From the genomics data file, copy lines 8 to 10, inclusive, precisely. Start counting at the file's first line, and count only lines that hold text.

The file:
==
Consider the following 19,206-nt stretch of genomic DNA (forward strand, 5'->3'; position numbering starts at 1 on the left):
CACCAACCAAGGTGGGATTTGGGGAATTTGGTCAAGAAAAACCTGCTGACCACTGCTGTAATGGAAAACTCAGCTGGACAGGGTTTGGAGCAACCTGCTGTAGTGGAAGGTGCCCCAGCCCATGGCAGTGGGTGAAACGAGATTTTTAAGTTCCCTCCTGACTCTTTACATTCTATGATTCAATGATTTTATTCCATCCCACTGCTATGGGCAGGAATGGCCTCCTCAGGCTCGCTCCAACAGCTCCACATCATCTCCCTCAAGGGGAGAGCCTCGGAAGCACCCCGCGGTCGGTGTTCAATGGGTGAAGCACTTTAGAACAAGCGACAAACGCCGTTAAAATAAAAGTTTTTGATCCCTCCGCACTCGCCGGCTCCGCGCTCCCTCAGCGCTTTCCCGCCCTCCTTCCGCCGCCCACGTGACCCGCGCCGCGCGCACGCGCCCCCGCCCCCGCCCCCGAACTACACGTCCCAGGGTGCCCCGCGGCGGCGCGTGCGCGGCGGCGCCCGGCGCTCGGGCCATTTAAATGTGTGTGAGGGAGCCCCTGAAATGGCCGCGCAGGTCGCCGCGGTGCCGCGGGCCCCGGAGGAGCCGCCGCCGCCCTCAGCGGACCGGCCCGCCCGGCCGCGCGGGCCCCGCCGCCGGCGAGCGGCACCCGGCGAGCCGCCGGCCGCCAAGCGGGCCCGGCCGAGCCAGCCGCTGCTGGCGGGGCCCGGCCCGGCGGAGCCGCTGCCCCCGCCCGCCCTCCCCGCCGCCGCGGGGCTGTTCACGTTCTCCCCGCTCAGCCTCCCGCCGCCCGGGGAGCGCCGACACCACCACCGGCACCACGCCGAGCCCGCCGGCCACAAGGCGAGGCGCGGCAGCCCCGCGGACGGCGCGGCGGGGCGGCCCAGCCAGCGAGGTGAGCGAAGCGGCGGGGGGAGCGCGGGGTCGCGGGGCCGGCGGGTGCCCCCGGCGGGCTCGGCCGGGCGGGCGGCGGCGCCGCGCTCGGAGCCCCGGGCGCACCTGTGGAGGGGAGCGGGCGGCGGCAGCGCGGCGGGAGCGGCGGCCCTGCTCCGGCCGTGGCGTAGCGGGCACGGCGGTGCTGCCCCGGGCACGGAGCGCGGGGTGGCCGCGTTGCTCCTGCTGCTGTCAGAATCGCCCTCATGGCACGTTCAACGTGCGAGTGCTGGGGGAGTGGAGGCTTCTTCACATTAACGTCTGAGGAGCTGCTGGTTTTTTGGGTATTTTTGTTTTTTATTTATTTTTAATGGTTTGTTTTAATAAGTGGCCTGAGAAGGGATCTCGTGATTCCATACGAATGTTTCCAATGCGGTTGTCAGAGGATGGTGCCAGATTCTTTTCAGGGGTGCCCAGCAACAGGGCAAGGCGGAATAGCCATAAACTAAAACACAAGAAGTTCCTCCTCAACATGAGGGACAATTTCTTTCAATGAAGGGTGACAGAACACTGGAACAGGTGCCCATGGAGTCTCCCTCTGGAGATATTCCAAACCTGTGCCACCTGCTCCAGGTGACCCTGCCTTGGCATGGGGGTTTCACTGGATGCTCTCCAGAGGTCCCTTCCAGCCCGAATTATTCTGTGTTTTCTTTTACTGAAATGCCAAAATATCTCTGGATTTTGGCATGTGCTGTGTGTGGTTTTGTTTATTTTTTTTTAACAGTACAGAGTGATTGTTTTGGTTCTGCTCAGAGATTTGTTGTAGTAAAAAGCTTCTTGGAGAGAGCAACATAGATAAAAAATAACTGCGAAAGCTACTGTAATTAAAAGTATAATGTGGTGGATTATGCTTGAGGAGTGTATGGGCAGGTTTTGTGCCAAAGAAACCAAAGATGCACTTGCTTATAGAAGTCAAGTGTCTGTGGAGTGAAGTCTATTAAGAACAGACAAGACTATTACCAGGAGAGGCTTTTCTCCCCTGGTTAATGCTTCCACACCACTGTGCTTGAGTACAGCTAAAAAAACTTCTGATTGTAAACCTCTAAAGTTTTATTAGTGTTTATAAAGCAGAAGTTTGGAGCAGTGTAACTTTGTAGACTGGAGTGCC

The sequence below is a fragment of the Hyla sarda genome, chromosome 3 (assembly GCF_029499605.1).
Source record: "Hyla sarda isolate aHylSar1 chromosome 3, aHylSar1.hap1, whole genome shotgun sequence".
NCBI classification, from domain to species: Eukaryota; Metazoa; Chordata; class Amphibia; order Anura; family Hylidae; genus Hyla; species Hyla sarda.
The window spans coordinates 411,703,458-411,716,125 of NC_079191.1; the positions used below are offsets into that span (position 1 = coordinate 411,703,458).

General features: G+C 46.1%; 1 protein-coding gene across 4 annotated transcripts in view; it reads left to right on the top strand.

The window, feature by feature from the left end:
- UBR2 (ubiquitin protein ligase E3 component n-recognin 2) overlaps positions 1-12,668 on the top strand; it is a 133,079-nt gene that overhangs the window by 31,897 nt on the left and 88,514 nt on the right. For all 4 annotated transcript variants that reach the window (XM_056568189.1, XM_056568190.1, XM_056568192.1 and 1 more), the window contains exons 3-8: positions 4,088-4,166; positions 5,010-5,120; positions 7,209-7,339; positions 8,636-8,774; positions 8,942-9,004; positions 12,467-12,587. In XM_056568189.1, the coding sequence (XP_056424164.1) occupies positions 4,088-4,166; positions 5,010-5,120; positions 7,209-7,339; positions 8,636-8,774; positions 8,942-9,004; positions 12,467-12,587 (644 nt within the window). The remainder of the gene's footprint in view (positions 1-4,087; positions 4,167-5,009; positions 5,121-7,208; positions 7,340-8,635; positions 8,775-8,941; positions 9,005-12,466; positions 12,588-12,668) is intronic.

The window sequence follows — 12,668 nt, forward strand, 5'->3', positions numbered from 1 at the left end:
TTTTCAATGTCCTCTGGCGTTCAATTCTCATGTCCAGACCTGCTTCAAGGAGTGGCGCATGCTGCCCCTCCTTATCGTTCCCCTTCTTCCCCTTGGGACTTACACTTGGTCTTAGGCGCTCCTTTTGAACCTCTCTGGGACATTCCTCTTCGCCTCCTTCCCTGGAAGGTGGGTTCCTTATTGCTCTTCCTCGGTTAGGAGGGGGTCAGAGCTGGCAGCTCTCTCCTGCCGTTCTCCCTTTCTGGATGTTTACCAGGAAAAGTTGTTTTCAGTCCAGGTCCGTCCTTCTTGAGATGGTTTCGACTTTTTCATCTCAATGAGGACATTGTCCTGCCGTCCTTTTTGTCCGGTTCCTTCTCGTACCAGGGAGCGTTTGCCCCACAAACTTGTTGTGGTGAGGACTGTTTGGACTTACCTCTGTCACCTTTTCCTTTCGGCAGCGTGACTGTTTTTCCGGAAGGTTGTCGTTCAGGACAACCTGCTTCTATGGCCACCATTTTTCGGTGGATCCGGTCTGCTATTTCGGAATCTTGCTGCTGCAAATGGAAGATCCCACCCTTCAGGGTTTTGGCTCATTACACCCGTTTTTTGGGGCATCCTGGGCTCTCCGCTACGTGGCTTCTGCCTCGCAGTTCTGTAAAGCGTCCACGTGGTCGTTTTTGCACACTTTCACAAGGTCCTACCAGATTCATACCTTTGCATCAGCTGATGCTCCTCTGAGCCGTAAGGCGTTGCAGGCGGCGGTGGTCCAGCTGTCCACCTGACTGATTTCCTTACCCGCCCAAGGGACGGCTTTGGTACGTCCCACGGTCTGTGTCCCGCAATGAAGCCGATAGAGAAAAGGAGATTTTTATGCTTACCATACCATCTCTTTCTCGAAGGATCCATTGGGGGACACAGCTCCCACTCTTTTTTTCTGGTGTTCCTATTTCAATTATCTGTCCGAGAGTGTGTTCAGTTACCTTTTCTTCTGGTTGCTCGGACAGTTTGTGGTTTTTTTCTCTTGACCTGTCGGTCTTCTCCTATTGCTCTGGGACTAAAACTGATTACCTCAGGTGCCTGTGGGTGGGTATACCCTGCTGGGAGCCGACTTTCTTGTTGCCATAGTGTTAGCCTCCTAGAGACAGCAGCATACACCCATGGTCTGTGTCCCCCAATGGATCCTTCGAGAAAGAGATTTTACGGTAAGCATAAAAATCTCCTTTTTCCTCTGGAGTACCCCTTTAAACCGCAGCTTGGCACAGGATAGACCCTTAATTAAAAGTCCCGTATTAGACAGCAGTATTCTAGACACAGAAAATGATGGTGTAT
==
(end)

The window, feature by feature from the left end:
- UBR2 (ubiquitin protein ligase E3 component n-recognin 2) overlaps positions 1-12,668 on the top strand; it is a 133,079-nt gene that overhangs the window by 31,897 nt on the left and 88,514 nt on the right. For all 4 annotated transcript variants that reach the window (XM_056568189.1, XM_056568190.1, XM_056568192.1 and 1 more), the window contains exons 3-8: positions 4,088-4,166; positions 5,010-5,120; positions 7,209-7,339; positions 8,636-8,774; positions 8,942-9,004; positions 12,467-12,587. In XM_056568189.1, the coding sequence (XP_056424164.1) occupies positions 4,088-4,166; positions 5,010-5,120; positions 7,209-7,339; positions 8,636-8,774; positions 8,942-9,004; positions 12,467-12,587 (644 nt within the window). The remainder of the gene's footprint in view (positions 1-4,087; positions 4,167-5,009; positions 5,121-7,208; positions 7,340-8,635; positions 8,775-8,941; positions 9,005-12,466; positions 12,588-12,668) is intronic.

The window sequence follows — 12,668 nt, forward strand, 5'->3', positions numbered from 1 at the left end: